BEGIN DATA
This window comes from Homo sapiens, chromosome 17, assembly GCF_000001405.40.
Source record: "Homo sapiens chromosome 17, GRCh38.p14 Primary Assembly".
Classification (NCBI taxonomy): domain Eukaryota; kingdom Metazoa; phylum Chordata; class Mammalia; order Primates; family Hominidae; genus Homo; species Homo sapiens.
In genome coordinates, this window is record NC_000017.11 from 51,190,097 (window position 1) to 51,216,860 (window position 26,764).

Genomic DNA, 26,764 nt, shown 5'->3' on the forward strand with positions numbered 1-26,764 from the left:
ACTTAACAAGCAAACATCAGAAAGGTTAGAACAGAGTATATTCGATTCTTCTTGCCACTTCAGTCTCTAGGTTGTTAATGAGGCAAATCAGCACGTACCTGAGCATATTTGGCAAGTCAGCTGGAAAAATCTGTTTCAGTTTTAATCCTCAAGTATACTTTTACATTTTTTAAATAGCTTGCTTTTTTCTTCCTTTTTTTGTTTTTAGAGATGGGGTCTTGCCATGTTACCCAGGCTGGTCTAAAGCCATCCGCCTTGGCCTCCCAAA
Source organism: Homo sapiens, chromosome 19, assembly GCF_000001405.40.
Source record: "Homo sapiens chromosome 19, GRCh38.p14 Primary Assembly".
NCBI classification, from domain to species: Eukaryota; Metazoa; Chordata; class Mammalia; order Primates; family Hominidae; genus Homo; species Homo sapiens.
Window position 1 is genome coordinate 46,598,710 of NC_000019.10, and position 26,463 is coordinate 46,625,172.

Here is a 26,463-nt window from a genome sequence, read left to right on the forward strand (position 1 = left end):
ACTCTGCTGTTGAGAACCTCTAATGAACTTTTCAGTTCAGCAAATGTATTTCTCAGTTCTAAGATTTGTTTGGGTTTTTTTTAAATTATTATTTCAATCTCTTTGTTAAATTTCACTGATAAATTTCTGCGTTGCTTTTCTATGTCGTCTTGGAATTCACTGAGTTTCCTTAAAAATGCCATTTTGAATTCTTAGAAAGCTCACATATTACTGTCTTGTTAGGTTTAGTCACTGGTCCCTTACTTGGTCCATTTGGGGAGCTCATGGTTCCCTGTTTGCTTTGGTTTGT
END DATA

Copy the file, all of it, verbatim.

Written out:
This window comes from Homo sapiens, chromosome 17, assembly GCF_000001405.40.
Source record: "Homo sapiens chromosome 17, GRCh38.p14 Primary Assembly".
Classification (NCBI taxonomy): domain Eukaryota; kingdom Metazoa; phylum Chordata; class Mammalia; order Primates; family Hominidae; genus Homo; species Homo sapiens.
In genome coordinates, this window is record NC_000017.11 from 51,190,097 (window position 1) to 51,216,860 (window position 26,764).

Genomic DNA, 26,764 nt, shown 5'->3' on the forward strand with positions numbered 1-26,764 from the left:
ACTTAACAAGCAAACATCAGAAAGGTTAGAACAGAGTATATTCGATTCTTCTTGCCACTTCAGTCTCTAGGTTGTTAATGAGGCAAATCAGCACGTACCTGAGCATATTTGGCAAGTCAGCTGGAAAAATCTGTTTCAGTTTTAATCCTCAAGTATACTTTTACATTTTTTAAATAGCTTGCTTTTTTCTTCCTTTTTTTGTTTTTAGAGATGGGGTCTTGCCATGTTACCCAGGCTGGTCTAAAGCCATCCGCCTTGGCCTCCCAAA
Source organism: Homo sapiens, chromosome 19, assembly GCF_000001405.40.
Source record: "Homo sapiens chromosome 19, GRCh38.p14 Primary Assembly".
NCBI classification, from domain to species: Eukaryota; Metazoa; Chordata; class Mammalia; order Primates; family Hominidae; genus Homo; species Homo sapiens.
Window position 1 is genome coordinate 46,598,710 of NC_000019.10, and position 26,463 is coordinate 46,625,172.

Here is a 26,463-nt window from a genome sequence, read left to right on the forward strand (position 1 = left end):
ACTCTGCTGTTGAGAACCTCTAATGAACTTTTCAGTTCAGCAAATGTATTTCTCAGTTCTAAGATTTGTTTGGGTTTTTTTTAAATTATTATTTCAATCTCTTTGTTAAATTTCACTGATAAATTTCTGCGTTGCTTTTCTATGTCGTCTTGGAATTCACTGAGTTTCCTTAAAAATGCCATTTTGAATTCTTAGAAAGCTCACATATTACTGTCTTGTTAGGTTTAGTCACTGGTCCCTTACTTGGTCCATTTGGGGAGCTCATGGTTCCCTGTTTGCTTTGGTTTGT